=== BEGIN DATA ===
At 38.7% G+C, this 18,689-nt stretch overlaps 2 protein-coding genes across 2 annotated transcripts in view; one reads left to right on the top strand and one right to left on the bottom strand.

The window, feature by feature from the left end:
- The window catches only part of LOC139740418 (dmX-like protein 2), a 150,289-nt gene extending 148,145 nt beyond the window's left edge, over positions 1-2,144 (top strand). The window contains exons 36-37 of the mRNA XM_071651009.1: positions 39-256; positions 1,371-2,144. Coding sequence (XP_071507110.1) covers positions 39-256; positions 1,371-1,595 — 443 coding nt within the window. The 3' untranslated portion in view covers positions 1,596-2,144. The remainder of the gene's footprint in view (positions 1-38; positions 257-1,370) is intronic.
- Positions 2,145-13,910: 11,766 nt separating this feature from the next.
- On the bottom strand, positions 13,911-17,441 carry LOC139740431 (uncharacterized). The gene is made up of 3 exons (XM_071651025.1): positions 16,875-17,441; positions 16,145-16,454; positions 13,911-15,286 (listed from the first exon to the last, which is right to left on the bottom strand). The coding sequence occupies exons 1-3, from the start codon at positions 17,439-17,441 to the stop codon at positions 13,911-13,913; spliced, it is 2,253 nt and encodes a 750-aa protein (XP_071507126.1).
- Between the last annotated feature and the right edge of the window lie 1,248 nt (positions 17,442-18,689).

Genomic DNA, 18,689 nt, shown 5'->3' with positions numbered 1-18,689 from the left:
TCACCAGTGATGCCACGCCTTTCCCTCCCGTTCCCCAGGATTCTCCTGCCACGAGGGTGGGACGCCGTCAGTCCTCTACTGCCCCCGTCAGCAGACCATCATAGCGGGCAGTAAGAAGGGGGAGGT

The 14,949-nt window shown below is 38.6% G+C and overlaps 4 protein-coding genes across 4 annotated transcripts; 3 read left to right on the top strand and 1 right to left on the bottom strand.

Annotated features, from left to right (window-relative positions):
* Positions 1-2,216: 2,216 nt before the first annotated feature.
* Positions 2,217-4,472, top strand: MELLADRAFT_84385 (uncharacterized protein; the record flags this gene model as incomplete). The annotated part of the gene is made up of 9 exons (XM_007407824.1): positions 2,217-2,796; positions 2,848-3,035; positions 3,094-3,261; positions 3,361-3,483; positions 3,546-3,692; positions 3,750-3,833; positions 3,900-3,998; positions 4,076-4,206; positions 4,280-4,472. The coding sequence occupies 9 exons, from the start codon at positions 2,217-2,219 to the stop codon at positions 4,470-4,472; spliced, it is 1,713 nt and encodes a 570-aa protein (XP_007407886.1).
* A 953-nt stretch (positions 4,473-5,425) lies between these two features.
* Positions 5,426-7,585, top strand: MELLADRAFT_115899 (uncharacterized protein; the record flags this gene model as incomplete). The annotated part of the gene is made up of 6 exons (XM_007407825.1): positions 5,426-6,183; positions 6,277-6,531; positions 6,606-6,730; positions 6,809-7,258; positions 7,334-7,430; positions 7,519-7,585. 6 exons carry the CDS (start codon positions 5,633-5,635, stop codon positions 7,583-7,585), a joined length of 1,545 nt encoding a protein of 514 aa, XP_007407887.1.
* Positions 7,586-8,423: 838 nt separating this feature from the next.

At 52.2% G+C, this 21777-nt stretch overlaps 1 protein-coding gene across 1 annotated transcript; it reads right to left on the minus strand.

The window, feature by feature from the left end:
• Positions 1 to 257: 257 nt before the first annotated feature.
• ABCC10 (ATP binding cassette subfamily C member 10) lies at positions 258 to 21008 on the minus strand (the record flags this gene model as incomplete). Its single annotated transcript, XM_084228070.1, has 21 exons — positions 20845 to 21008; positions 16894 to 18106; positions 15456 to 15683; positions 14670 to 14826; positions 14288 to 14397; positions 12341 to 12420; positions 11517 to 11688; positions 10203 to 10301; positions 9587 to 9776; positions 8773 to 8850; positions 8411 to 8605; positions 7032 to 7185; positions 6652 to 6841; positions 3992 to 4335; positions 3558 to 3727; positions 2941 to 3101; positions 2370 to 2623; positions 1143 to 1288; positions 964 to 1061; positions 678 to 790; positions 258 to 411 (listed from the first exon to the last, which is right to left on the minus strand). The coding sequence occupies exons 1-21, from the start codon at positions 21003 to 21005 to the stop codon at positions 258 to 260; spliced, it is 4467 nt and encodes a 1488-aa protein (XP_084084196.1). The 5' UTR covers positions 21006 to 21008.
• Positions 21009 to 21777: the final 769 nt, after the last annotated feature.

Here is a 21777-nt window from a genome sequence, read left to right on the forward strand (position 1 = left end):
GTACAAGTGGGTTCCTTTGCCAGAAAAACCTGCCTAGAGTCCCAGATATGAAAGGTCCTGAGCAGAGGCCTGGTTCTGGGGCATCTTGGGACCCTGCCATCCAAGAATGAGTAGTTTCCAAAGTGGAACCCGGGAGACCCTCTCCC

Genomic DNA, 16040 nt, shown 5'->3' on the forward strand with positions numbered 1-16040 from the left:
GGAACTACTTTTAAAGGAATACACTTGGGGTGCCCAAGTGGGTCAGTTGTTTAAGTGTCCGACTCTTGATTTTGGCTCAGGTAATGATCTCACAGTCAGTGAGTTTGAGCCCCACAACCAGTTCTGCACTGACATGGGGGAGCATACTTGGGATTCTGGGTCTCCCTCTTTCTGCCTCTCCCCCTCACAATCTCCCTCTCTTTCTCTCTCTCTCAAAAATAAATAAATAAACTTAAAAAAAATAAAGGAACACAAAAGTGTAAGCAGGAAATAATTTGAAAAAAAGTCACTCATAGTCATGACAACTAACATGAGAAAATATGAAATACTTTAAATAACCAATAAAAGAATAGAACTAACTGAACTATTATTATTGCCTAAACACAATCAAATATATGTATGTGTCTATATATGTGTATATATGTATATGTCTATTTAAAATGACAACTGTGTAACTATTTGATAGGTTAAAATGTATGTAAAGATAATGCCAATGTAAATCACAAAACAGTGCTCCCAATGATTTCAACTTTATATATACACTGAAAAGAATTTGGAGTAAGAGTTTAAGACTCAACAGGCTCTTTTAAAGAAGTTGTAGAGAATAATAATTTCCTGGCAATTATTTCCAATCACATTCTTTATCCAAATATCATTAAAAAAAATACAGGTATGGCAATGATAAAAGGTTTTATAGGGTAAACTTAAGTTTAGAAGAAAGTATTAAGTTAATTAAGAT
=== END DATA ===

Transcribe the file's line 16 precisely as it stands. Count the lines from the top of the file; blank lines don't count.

At 52.2% G+C, this 21777-nt stretch overlaps 1 protein-coding gene across 1 annotated transcript; it reads right to left on the minus strand.